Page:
Anaïs Nin is the opposite of linear. She goes all over the place in her paragraphs, and all over the place in a single sentence. There is no sequence to anything, all her experiences and thoughts merge and are mixed up in a crazy collage.
Obviously she writes as she thinks: as a woman, and women do not think like men. Men are chained to logic, sequence, cause and effect. Women are more concerned with the opposite, whatever that might be, and actually I don't care because it seems somehow false, although I admit that's only because I'm not a woman.
I have feminine aspects to my personality, but not enough to embrace that kind of thinking, or that kind of writing.
Reading Anaïs makes me look down at her because she is so intentionally illogical and formless and lacking in a sure direction. Yet at the same time I feel that she's achieved a kind of liberation or transcendence. I can fully understand how fulfilling the act of writing her journal was for her.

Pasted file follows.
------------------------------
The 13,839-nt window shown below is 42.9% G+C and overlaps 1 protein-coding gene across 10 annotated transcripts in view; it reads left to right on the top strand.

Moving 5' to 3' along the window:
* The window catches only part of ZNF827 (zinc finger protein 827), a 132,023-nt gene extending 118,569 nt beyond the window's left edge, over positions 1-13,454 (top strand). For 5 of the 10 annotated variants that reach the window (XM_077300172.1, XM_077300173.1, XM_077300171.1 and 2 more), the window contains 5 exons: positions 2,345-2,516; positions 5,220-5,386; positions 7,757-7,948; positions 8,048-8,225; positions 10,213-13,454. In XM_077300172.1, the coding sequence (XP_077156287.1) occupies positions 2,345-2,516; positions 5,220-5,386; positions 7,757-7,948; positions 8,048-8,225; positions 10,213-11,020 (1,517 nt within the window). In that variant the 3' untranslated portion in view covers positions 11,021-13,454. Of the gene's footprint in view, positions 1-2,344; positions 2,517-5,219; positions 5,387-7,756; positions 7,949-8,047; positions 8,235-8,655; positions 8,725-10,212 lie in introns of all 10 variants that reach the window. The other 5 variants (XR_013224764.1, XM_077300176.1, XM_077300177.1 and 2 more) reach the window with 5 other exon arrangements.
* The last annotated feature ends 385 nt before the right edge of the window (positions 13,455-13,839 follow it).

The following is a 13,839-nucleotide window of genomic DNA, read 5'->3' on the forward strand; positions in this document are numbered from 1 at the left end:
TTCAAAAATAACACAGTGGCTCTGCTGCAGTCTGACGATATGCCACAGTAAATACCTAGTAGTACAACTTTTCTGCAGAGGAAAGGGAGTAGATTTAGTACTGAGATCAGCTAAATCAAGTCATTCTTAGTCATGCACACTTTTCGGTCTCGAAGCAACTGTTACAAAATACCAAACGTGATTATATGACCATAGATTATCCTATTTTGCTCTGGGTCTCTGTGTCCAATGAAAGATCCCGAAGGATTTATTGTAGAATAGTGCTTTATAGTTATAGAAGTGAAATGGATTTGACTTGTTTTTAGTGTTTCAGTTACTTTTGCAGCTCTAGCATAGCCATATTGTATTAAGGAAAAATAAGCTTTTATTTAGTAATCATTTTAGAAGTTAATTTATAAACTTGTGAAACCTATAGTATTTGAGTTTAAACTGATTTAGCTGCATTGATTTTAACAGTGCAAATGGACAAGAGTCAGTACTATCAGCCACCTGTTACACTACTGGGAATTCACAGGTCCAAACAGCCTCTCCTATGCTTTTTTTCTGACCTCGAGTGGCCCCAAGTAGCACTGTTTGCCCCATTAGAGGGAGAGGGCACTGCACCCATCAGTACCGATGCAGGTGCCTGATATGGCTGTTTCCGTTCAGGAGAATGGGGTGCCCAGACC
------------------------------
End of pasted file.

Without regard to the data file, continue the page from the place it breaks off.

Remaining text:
Sometimes my description of the day's events brings me not liberation or transcendence but a vague dissatisfaction, because I know I have not fully captured what I see, like the creek at dawn this morning during my walk. Which is why I always carry a camera.
But that may be the journalist in me, whining that I didn't do a better job of journalism. Who, what, why, when, where, and how. You can never do enough in this respect because reality is infinitely elusive. You can capture only a fragment here and there.
Anaïs is absolved, or free of that responsibility.
My journalism can be measured, graded, ranked, or refuted because it can be compared to the event or scene or conversation I'm writing about. Anaïs escapes that because nobody can ever get inside her head to see if she's telling the truth about what she thinks or feels.
I don't trust fantasy, I trust only what I can see, touch, smell, taste, hear.